Typical input glass ferrules employ one of two designs. A single capillary suitable for containing multiple glass fibers or separate circular capillaries for each fiber have been used, each with relatively short (0.7-1.2 mm) fiber-receiving conical lead-in ends. With such input ferrules, the optical fiber is subjected to an S-bending over the short conical end portion which typically exceeds 50% of the fiber diameter (for a fiber having a 125 μm diameter) on a span of about 6 to 10 diameters in length. This excessive micro bending increases the insertion losses. Although the multi-capillary design reduces the lateral deflection of fiber interconnects compared to the elliptical single-capillary design, the short length of the cone end of such ferrules cannot reduce the micro bending of the fiber and its inherent insertion loss. Fiber-ferrule subassemblies employing such ferrules are manufactured by inserting the optical fibers stripped of their polymer coating into the respective ferrule capillaries; epoxy bonding the fibers into the ferrule capillaries, including the conical end portions; grinding and polishing an angled facet on the fiber-ferrule; and depositing on the polished surface an anti-reflection (AR) coating. Once finished, the fiber-ferrule is aligned and assembled with the collimating GRIN lens and then embedded into the insulating glass tube, which, in turn, is protected by a metal housing.
There are two different technical solutions used in the design of bonds securing the components of an optical assembly. A low compliance bond between thermally well matched glass fibers and the glass ferrule is an approach commonly used by some manufacturers. The adhesives used are heat-curable epoxies with high Young's modulus (E>100,000 psi) and moderate to high thermal expansion coefficients (α=40−60 10−6° C.−1). A typical example would be 353 ND EPO-TEK epoxy adhesive. In addition, the bond thickness used is very small.
Silicon adhesives are used to bond thermally mismatched glass tubes with metal housings and glass optical elements with metal holders. In these joints, a high compliance design is used. The silicones, which can be cured between 20-150° C. in the presence of moisture, are typically characterized by an extremely low Young's modulus (E<500 psi) and high thermal expansion (α=180-250 10−6° C.−1). A typical example would be DC 577 silicone, which can be used to bond, for example, a metal optical filter holder to a GRIN lens.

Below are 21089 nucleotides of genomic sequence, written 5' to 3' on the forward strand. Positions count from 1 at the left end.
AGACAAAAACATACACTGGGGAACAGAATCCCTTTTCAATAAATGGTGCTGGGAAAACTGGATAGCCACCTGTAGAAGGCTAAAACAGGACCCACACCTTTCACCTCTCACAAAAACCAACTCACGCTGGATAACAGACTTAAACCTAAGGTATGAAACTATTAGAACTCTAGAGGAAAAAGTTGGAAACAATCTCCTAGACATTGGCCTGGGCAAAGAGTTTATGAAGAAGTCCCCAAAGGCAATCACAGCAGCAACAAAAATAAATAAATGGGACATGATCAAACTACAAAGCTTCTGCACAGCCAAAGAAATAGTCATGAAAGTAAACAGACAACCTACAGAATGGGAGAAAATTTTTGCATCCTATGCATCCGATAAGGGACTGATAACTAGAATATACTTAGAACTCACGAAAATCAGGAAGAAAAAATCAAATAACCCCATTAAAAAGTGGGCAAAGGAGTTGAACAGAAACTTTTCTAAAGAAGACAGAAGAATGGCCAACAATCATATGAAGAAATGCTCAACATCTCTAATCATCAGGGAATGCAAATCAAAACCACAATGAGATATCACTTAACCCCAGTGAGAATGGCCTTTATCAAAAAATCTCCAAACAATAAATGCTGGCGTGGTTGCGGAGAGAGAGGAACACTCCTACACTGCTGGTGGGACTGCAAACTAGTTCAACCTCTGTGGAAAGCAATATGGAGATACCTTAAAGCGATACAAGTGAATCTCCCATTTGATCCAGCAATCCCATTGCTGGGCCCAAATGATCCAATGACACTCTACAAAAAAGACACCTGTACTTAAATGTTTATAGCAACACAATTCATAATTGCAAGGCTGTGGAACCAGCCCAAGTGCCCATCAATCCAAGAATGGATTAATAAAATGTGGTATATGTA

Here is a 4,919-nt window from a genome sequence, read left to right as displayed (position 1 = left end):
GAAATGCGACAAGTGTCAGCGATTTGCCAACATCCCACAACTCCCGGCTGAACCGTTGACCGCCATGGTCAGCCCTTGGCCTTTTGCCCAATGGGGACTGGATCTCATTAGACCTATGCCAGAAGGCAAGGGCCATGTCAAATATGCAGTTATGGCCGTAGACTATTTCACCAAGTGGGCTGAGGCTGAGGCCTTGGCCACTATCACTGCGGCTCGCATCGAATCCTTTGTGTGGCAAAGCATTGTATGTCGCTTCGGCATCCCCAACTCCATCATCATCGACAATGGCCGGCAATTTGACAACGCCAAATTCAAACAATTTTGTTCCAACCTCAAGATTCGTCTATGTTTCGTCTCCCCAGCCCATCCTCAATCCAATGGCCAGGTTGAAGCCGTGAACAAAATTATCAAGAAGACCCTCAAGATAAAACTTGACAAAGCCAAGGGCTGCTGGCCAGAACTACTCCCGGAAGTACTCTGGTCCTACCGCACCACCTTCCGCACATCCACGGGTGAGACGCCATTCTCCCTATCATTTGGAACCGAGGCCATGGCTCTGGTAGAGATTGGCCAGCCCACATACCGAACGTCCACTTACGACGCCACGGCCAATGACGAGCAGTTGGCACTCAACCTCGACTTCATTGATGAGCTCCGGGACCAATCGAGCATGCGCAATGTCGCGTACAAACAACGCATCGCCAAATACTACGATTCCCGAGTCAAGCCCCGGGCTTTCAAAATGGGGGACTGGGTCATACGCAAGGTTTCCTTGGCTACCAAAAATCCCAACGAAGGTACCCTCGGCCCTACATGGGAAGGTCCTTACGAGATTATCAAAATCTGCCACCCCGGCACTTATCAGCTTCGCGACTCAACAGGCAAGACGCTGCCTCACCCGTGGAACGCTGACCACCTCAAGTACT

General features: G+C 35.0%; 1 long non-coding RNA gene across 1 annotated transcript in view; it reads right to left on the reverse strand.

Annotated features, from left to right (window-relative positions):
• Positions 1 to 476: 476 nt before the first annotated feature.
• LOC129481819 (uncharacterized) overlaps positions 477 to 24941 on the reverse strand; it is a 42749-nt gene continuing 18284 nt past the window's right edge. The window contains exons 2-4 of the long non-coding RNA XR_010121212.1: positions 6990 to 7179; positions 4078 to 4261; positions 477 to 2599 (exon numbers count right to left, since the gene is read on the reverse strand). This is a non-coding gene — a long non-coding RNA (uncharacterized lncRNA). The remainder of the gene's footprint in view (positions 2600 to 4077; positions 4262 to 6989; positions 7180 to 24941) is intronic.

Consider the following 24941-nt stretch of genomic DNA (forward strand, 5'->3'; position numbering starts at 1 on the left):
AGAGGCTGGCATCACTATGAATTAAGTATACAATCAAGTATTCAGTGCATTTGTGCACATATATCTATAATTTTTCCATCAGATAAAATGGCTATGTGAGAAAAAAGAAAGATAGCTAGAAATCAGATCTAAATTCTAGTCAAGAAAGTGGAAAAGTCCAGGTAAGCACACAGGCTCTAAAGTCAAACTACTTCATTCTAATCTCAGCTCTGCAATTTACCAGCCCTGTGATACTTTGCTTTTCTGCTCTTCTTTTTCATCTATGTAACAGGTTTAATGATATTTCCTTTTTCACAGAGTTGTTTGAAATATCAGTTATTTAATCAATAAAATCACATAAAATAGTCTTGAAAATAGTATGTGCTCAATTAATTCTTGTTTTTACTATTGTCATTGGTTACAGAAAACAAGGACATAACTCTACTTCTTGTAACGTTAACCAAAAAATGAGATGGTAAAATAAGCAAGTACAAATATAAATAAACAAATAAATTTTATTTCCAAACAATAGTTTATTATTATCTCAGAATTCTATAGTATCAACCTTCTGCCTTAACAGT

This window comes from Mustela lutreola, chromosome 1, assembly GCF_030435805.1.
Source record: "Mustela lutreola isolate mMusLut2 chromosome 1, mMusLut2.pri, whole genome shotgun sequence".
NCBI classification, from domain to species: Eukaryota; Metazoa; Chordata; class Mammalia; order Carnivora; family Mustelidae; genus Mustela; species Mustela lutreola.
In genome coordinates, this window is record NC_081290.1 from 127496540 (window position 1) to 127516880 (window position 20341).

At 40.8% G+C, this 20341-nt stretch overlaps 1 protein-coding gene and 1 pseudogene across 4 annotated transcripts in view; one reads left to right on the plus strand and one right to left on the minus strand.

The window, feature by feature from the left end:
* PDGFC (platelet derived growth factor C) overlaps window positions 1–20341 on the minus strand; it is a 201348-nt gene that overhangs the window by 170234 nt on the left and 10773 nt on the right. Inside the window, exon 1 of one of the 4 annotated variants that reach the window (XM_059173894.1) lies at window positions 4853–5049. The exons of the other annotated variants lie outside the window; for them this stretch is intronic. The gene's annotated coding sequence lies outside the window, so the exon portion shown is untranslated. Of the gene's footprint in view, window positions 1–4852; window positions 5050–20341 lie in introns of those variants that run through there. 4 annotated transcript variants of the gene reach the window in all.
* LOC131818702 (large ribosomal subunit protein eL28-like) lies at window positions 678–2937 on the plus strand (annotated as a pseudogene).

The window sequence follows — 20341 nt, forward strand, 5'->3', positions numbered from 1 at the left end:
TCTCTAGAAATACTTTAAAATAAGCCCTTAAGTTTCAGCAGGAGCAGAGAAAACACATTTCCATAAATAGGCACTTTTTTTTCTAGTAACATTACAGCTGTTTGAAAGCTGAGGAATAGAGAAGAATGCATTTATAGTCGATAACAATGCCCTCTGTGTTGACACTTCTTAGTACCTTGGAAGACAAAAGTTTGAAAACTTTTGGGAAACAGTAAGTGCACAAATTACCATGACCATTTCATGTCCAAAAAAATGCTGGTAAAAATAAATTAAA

Adhesive bonding with subsequent soldering or welding is used to encapsulate a filtering assembly into a three-port package of a DWDM module. A precise alignment achieved during initial assembly of a filter prior to final packaging can be easily decreased due to the adhesive curing process and the high temperature thermal cycles associated with soldering or welding during the final packaging of the components. Such manufacturing processes and resulting components have several problems resulting from stresses on the optical components due to the thermal contraction mismatch between the glass and metal materials, polymerization shrinkage in adhesive bonds, and structural constraints induced by bonding and final soldering during encapsulation. These stresses lead to displacements of optical components during bonding and soldering, resulting in 0.3 to 1 dB or greater increases in the insertion loss.
Such a filter package enclosure, which is typically formed of six to eight concentric protective units, has micron transverse tolerances. Maintaining these tolerances requires precision machining, time-consuming alignment, and soldering with frequent rework. As a result of these limitations, the optical performance specifications are lowered and cost is increased. As an example, soldering typically includes several re-flow cycles. This induces local thermal stresses in the nearby adhesive bonds and leads to the degradation of the polymer adhesive, resulting in repositioning of optical components and a shift in the filter spectral performance. With such design, soldering may also result in the contamination of optical components through direct contact with molten solder and/or flux.